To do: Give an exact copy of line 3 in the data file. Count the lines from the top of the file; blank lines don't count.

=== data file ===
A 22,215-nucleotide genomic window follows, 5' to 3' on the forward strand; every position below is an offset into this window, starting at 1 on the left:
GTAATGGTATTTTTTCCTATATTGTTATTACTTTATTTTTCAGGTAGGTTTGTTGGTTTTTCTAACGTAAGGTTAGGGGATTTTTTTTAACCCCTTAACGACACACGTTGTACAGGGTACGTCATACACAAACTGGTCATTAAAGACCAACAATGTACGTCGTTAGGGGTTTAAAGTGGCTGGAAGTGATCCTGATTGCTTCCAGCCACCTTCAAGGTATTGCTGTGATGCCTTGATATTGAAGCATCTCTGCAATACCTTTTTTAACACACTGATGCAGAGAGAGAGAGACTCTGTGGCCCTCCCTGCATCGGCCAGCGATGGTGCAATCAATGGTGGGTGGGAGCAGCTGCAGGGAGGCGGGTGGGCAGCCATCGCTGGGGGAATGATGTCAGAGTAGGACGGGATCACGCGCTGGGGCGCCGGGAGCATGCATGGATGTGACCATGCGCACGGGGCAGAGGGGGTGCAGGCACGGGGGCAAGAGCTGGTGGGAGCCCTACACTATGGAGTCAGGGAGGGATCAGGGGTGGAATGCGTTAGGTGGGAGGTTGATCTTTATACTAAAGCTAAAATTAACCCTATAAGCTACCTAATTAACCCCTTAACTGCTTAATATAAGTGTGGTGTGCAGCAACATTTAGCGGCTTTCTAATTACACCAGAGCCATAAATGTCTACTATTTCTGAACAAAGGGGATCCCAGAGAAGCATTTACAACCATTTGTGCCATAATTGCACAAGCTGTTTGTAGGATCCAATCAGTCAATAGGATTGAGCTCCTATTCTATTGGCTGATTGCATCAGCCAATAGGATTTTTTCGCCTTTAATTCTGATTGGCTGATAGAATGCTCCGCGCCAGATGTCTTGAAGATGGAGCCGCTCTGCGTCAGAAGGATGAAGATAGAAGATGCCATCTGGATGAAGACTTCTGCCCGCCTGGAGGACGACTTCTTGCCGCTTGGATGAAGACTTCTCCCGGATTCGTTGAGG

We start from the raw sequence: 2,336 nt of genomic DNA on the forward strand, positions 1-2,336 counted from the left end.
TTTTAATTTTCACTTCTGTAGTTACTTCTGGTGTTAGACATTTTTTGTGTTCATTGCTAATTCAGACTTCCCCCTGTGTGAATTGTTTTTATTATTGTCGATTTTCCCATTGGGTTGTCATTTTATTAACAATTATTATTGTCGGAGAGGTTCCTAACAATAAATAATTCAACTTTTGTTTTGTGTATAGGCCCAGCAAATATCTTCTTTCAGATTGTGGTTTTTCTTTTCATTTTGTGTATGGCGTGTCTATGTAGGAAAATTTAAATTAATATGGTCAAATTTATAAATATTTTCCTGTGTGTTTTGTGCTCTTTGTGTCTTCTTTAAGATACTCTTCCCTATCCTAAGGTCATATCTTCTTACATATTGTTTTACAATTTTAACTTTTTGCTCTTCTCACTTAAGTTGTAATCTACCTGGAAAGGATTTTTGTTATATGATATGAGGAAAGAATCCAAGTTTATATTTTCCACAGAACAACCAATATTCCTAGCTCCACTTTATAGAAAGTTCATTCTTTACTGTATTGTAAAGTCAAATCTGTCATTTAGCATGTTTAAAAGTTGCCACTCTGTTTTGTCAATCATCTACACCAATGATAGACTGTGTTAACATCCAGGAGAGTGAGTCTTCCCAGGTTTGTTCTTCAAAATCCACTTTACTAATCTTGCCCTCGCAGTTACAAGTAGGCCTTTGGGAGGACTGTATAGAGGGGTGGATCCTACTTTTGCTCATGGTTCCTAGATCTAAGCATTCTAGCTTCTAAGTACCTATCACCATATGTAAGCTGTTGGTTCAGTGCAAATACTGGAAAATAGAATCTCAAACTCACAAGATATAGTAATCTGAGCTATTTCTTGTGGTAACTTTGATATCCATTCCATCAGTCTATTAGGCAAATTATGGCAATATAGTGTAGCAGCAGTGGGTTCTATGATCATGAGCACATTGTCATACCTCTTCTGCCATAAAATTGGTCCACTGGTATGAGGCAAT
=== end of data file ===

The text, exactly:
We start from the raw sequence: 2,336 nt of genomic DNA on the forward strand, positions 1-2,336 counted from the left end.